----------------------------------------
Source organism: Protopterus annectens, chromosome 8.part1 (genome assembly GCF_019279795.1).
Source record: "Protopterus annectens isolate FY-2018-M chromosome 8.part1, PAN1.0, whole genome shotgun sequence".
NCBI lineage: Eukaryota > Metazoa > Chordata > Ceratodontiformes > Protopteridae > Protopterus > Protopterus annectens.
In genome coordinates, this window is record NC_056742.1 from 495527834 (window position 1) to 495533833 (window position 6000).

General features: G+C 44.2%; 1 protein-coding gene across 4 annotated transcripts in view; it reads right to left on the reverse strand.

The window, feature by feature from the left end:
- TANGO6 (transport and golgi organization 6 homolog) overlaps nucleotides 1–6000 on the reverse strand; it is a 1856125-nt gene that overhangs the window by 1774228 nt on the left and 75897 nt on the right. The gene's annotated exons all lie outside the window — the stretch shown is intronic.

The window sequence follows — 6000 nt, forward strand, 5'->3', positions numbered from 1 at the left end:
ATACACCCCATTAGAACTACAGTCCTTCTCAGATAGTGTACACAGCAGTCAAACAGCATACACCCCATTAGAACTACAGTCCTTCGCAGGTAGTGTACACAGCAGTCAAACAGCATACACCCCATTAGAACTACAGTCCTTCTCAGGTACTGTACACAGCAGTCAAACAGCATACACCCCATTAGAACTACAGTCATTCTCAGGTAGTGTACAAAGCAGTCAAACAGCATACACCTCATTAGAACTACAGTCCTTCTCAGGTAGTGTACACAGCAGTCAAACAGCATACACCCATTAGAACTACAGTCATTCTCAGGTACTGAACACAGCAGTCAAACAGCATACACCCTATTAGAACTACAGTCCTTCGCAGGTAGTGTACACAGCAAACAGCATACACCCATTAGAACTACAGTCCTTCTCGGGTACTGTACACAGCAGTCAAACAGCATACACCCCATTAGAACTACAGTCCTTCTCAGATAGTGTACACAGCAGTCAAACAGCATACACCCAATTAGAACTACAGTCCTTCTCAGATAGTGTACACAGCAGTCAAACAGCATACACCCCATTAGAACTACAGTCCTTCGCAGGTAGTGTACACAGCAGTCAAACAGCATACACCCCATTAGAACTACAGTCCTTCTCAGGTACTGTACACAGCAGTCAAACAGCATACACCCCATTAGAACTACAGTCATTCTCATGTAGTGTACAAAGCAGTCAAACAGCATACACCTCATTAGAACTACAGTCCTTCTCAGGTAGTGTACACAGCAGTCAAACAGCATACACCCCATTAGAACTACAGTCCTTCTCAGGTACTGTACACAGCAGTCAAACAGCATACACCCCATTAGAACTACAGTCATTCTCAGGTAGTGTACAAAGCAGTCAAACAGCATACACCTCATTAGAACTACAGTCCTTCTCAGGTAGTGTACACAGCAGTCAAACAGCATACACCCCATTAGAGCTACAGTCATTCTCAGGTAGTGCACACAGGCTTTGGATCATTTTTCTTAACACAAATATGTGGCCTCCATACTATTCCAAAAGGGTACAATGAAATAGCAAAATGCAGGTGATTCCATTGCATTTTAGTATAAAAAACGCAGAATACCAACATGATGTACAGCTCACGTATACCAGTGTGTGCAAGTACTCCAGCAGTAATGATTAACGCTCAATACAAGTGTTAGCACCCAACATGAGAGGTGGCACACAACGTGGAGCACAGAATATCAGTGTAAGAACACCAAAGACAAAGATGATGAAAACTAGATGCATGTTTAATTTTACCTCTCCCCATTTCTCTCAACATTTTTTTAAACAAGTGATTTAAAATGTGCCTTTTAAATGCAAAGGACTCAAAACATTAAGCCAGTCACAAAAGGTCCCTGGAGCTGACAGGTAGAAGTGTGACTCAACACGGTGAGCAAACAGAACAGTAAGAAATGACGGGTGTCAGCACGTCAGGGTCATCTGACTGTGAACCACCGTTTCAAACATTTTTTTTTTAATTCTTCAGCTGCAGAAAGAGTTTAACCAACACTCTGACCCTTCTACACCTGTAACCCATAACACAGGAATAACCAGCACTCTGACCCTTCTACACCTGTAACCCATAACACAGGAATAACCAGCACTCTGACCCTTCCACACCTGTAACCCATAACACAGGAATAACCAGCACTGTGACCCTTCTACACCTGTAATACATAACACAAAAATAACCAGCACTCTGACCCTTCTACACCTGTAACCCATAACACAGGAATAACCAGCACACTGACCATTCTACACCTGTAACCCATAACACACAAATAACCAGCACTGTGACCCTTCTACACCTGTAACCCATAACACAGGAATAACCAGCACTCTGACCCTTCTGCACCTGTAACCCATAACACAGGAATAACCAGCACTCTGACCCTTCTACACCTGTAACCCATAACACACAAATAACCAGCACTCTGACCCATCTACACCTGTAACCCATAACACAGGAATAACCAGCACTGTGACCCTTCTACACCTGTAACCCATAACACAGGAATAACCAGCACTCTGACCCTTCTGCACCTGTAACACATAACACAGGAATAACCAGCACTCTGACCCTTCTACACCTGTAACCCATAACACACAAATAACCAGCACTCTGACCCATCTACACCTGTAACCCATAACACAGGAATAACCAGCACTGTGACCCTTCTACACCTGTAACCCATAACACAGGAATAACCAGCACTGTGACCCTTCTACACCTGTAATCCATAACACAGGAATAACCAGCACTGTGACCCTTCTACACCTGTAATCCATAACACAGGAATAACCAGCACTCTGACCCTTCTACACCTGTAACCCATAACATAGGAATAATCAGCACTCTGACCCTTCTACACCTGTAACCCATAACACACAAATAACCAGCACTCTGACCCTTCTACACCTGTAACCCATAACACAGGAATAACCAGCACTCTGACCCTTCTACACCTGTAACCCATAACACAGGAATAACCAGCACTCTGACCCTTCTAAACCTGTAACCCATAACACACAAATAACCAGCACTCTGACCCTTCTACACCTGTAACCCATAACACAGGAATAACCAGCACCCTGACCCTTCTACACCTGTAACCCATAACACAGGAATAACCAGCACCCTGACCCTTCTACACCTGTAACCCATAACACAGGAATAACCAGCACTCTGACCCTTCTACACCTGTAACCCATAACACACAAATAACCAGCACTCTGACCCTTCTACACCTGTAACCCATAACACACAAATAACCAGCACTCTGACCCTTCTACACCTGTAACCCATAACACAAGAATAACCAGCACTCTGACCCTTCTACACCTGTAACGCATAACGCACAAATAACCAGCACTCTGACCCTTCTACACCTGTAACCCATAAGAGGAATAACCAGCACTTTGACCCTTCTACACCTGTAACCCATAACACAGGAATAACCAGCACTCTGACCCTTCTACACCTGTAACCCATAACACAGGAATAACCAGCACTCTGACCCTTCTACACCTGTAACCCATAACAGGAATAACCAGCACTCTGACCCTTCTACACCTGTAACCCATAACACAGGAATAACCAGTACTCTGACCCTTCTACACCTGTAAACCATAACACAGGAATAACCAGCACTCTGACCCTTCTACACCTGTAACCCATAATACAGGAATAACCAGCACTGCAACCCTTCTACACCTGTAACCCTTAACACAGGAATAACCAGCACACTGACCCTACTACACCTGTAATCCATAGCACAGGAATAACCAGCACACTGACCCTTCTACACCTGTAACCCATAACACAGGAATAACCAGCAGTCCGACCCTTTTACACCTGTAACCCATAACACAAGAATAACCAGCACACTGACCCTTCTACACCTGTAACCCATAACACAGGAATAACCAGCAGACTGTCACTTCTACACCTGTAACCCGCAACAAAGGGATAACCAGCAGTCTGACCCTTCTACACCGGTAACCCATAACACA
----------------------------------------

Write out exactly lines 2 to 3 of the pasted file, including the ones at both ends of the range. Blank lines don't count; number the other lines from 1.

Source record: "Protopterus annectens isolate FY-2018-M chromosome 8.part1, PAN1.0, whole genome shotgun sequence".
NCBI lineage: Eukaryota > Metazoa > Chordata > Ceratodontiformes > Protopteridae > Protopterus > Protopterus annectens.